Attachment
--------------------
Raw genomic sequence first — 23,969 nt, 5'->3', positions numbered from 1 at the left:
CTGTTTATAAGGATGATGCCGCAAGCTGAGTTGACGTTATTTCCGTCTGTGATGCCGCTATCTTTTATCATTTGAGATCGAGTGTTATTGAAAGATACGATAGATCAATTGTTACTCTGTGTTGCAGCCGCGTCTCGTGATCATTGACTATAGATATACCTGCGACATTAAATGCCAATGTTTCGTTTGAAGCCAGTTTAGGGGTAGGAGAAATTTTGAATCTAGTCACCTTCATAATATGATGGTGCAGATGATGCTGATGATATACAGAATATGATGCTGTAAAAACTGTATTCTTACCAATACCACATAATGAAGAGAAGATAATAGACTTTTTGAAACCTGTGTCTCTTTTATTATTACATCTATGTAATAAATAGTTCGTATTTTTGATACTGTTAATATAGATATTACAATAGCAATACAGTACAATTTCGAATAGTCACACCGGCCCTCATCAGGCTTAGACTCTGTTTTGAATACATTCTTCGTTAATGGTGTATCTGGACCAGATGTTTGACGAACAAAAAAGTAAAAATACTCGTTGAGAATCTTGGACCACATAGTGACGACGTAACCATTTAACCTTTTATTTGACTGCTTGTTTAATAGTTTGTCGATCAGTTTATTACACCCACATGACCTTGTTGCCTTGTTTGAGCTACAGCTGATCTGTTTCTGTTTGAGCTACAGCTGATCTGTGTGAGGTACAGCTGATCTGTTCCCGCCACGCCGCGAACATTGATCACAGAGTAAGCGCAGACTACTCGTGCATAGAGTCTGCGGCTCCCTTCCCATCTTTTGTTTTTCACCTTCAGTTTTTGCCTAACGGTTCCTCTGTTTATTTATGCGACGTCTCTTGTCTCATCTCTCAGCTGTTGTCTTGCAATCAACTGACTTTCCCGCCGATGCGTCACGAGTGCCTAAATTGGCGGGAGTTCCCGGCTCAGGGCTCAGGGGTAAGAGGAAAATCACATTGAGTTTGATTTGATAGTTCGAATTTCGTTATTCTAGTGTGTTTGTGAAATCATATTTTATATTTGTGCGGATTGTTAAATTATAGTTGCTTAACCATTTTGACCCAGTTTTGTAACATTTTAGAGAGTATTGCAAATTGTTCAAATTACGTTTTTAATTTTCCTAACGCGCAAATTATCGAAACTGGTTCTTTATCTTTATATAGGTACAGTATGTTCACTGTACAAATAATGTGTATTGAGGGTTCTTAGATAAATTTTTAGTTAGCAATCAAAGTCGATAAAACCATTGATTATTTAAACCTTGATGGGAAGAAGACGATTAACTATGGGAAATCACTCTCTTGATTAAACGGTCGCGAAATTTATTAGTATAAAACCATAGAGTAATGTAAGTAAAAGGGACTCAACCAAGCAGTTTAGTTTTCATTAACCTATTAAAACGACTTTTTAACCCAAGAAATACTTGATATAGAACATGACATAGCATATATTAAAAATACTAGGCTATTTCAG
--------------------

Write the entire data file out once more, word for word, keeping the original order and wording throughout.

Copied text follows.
Raw genomic sequence first — 23,969 nt, 5'->3', positions numbered from 1 at the left:
CTGTTTATAAGGATGATGCCGCAAGCTGAGTTGACGTTATTTCCGTCTGTGATGCCGCTATCTTTTATCATTTGAGATCGAGTGTTATTGAAAGATACGATAGATCAATTGTTACTCTGTGTTGCAGCCGCGTCTCGTGATCATTGACTATAGATATACCTGCGACATTAAATGCCAATGTTTCGTTTGAAGCCAGTTTAGGGGTAGGAGAAATTTTGAATCTAGTCACCTTCATAATATGATGGTGCAGATGATGCTGATGATATACAGAATATGATGCTGTAAAAACTGTATTCTTACCAATACCACATAATGAAGAGAAGATAATAGACTTTTTGAAACCTGTGTCTCTTTTATTATTACATCTATGTAATAAATAGTTCGTATTTTTGATACTGTTAATATAGATATTACAATAGCAATACAGTACAATTTCGAATAGTCACACCGGCCCTCATCAGGCTTAGACTCTGTTTTGAATACATTCTTCGTTAATGGTGTATCTGGACCAGATGTTTGACGAACAAAAAAGTAAAAATACTCGTTGAGAATCTTGGACCACATAGTGACGACGTAACCATTTAACCTTTTATTTGACTGCTTGTTTAATAGTTTGTCGATCAGTTTATTACACCCACATGACCTTGTTGCCTTGTTTGAGCTACAGCTGATCTGTTTCTGTTTGAGCTACAGCTGATCTGTGTGAGGTACAGCTGATCTGTTCCCGCCACGCCGCGAACATTGATCACAGAGTAAGCGCAGACTACTCGTGCATAGAGTCTGCGGCTCCCTTCCCATCTTTTGTTTTTCACCTTCAGTTTTTGCCTAACGGTTCCTCTGTTTATTTATGCGACGTCTCTTGTCTCATCTCTCAGCTGTTGTCTTGCAATCAACTGACTTTCCCGCCGATGCGTCACGAGTGCCTAAATTGGCGGGAGTTCCCGGCTCAGGGCTCAGGGGTAAGAGGAAAATCACATTGAGTTTGATTTGATAGTTCGAATTTCGTTATTCTAGTGTGTTTGTGAAATCATATTTTATATTTGTGCGGATTGTTAAATTATAGTTGCTTAACCATTTTGACCCAGTTTTGTAACATTTTAGAGAGTATTGCAAATTGTTCAAATTACGTTTTTAATTTTCCTAACGCGCAAATTATCGAAACTGGTTCTTTATCTTTATATAGGTACAGTATGTTCACTGTACAAATAATGTGTATTGAGGGTTCTTAGATAAATTTTTAGTTAGCAATCAAAGTCGATAAAACCATTGATTATTTAAACCTTGATGGGAAGAAGACGATTAACTATGGGAAATCACTCTCTTGATTAAACGGTCGCGAAATTTATTAGTATAAAACCATAGAGTAATGTAAGTAAAAGGGACTCAACCAAGCAGTTTAGTTTTCATTAACCTATTAAAACGACTTTTTAACCCAAGAAATACTTGATATAGAACATGACATAGCATATATTAAAAATACTAGGCTATTTCAG